Figure 17: Setting animation and mouse fields.

PlayerMarker is the mesh that will be assigned to the Mouse object whenever the player icon is selected in the level editor. Once again you’ll go to Prefabs in the Assets window. Expand the PlayerModel prefab and locate Alpha_Surface. This is the mesh that Manager Script is looking for. Click and drag it to Player Marker to fill that field.

Figure 18: Defining the player mesh.

Back at the Hierarchy, find RotateUI and drag that to Rot UI. Expand RotateUI to reveal RotateSlider. Drag this to the Rot Slider field.

Figure 19: Filling rotation related fields.

Find the SaveMenu and LoadMenu objects and expand them to reveal three child objects each. The ManagerScript now needs the input fields that help it assign a name to a json file as well as search for one to load. As the names suggest, LevelNameSave will be applied to Level Name Save in the ManagerScript component while LevelNameLoad will fill Level Name Load.

Figure 20: Filling Level Name Save and Load.

Finally, the SaveLoadMessage object in the Hierarchy will fill both the remaining fields in ManagerScript.

Figure 21: Setting the final fields in ManagerScript.

Every script variable has been given a value now. All that remains is to assign functions to the various buttons in the project. Assigning the function has been made easier as the only object the buttons will need to get the function from is Manager. To assign a function, you must select the button you wish to edit. The example below will use the OpenClose child object under ItemMenu. From there, drag Manager from the Hierarchy to the Object field in the button’s OnClick event.

Figure 22: Letting OnClick know the function comes from the Manager object.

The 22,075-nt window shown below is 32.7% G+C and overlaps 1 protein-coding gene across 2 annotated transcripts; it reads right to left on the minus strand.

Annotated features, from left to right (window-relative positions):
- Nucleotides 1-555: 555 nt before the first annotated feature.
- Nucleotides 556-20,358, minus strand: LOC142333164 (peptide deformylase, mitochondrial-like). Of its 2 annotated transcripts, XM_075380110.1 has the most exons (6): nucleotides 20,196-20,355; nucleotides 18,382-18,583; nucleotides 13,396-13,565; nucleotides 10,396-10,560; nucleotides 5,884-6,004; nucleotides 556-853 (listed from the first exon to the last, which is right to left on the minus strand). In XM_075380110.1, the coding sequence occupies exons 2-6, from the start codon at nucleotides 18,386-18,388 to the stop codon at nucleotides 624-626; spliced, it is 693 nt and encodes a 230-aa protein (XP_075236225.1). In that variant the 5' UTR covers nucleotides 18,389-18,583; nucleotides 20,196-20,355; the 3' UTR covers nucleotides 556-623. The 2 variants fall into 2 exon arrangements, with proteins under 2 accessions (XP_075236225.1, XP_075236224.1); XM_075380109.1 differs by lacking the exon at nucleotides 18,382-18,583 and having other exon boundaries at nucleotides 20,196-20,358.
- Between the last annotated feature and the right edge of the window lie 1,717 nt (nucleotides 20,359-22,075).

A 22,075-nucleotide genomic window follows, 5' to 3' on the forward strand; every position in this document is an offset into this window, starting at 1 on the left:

Select the No Function dropdown and navigate to ManagerScript->SlideItemMenu to assign the function.

Figure 23: Selecting a function.

Each button will have to be assigned this way. The table below will help you know which function goes to which button. In addition, the Hierarchy path to each button will be shown for easier navigation through the project.

































Table 1: All buttons and their corresponding functions

At last, the level editor is complete. Press the play button at the top of the editor and give it a try. Navigate to the project folder in Windows Explorer to check out the created LevelData folder and find your levels saved inside.

Figure 24: Completed level editor.


Though certainly not an easy task, creating a level editor can have several benefits to both development and the user experience. For the developer, it can be used to make large projects easier to manage in a team or streamline the level creation process. As for the players, they have a fun tool to express their creativity with. There are also long-term benefits to creating a level editor, with the biggest benefit being a longer and stronger interest in the game. Level editors are certainly a lot of work to put together, but it pays off in the end by allowing the project to have near limitless content created for it.